Here’s a little movie of what I see.

I come back around 7 and Sharon is still sleeping, so I take the guitar out onto the front porch for a while. Adrian’s Taylor sure sounds sweet. Sharon is soon up and at ‘em, (or “up and toward ‘em”, as she likes to say) and we hang about the house, writing, getting breakfast, and so on, until about 10:30 when we head out for a walk. I get a kick out of how much Sharon loves collecting things from the beach. I hurt for her because her legs limit the amount of time she can spend walking and bending. I think she could stay out all day and I’d have to hound her to come in for a meal, just like a 10-year-old.

Sharon collecting rocks and driftwood at low tide at Spencer’s Island.

Around 12:30 we head out to Advocate Harbour – about a half hour drive.

Low tide at Advocate Harbour leaves a fishing boat sitting in the sand. Note the trucks of the fishermen who are out collecting their catch.

At West Advocate Beach there is driftwood piled as far as the eye can see. We go up to the Lighthouse Keeper’s Kitchen for lunch. It is right out on the point at Cape D’Or. There’s about 5 km of gravel road to get there, and the owner comes up the last hill to pick us up in his 4x4. The chef is an Aussie full of charm and wit. His cooking ain’t half bad either. We each have a bowl of fish chowder that leaves us shaking our heads in wonder and ecstasy from the first spoonful to the last. We hang out on the grounds for a half hour afterwards to take in this amazing promontory. It feels like the end of the earth.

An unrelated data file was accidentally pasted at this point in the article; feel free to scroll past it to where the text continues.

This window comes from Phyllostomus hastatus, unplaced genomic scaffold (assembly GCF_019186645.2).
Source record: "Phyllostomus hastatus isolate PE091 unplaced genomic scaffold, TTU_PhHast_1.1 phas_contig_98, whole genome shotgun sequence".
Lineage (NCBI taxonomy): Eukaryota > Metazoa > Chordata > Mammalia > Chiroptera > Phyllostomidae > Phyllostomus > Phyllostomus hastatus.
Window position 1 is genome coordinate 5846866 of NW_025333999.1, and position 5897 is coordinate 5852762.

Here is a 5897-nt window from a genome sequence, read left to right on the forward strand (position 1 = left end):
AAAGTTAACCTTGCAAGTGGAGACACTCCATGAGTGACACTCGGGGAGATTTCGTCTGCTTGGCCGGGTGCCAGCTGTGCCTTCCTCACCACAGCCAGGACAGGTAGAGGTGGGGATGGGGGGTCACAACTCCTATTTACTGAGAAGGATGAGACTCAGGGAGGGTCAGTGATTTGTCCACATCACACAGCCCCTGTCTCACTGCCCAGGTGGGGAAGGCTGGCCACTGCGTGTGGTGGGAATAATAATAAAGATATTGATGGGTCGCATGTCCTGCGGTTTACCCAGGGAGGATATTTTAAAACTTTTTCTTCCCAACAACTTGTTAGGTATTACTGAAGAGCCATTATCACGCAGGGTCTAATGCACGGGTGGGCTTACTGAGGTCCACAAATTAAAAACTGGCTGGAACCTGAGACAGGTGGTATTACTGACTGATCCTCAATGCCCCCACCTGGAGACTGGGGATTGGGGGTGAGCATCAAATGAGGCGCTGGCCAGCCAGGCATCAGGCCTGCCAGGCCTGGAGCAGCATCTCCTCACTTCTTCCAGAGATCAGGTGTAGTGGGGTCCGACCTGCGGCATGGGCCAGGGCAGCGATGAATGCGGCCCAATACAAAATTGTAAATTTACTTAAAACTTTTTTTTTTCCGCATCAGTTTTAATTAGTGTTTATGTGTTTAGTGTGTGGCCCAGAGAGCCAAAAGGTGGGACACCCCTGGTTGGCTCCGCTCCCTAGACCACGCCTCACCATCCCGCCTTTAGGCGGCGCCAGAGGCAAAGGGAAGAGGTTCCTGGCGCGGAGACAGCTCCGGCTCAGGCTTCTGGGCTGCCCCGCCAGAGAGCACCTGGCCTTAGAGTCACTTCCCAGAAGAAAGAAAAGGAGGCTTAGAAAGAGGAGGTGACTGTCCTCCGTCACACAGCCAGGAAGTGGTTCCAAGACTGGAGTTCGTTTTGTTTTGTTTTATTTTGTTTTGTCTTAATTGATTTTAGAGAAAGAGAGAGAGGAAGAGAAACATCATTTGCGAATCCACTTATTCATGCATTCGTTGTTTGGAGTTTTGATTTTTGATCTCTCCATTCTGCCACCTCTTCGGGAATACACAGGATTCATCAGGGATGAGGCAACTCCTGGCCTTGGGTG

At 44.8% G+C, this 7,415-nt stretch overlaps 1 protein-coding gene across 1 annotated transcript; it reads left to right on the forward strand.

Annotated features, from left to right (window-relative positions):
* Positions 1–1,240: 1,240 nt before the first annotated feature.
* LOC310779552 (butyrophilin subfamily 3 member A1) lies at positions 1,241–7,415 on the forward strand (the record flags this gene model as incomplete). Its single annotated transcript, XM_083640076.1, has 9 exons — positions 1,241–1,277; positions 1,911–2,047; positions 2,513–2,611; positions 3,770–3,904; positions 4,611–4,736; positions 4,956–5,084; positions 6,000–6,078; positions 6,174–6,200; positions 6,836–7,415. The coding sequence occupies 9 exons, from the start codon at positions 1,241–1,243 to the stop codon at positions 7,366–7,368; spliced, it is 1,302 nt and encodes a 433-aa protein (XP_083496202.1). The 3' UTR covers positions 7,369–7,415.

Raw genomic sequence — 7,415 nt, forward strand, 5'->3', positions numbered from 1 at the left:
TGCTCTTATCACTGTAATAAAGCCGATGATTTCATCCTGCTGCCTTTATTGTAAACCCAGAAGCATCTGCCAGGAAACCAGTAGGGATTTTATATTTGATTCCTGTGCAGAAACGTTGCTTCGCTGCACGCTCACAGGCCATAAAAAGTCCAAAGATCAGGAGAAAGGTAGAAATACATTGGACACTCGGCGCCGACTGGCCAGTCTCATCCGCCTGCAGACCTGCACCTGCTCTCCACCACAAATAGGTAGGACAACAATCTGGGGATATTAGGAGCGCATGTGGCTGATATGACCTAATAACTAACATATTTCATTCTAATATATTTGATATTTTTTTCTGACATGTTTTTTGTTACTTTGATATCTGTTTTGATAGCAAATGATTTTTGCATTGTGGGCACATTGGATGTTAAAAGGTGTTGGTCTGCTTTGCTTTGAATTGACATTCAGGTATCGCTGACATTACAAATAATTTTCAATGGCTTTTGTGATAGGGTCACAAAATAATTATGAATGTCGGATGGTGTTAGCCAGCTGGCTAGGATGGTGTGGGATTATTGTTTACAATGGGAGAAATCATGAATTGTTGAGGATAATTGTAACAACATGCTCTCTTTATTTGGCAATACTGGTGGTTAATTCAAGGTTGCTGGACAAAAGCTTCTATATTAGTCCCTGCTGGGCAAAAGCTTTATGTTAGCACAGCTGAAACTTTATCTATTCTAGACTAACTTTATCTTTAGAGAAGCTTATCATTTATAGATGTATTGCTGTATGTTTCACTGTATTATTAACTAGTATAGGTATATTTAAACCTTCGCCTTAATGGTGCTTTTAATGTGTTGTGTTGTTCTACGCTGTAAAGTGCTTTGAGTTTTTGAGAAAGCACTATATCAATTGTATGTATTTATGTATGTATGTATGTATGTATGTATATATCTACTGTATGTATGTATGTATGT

The view from the Lightkeeper’s Kitchen. Gourmet cuisine at the end of the earth. Click play on the movie below.

After Cape D’Or we drive endlessly winding road east to Port Greville. I was pronouncing it Port GREE-ville. Laurie Currie calls it Poor GRI-vle (rhymes with snivel), but both Chuck (the Chef at the local café) and Darcy Snell (owner of the Lighthouse Keeper’s Kitchen) say Port Gri-VILLE (rhymes with Cruella you-know-who). In fact, Darcy tells us, “Sometimes we call it ‘Porkerville’.” I love this place.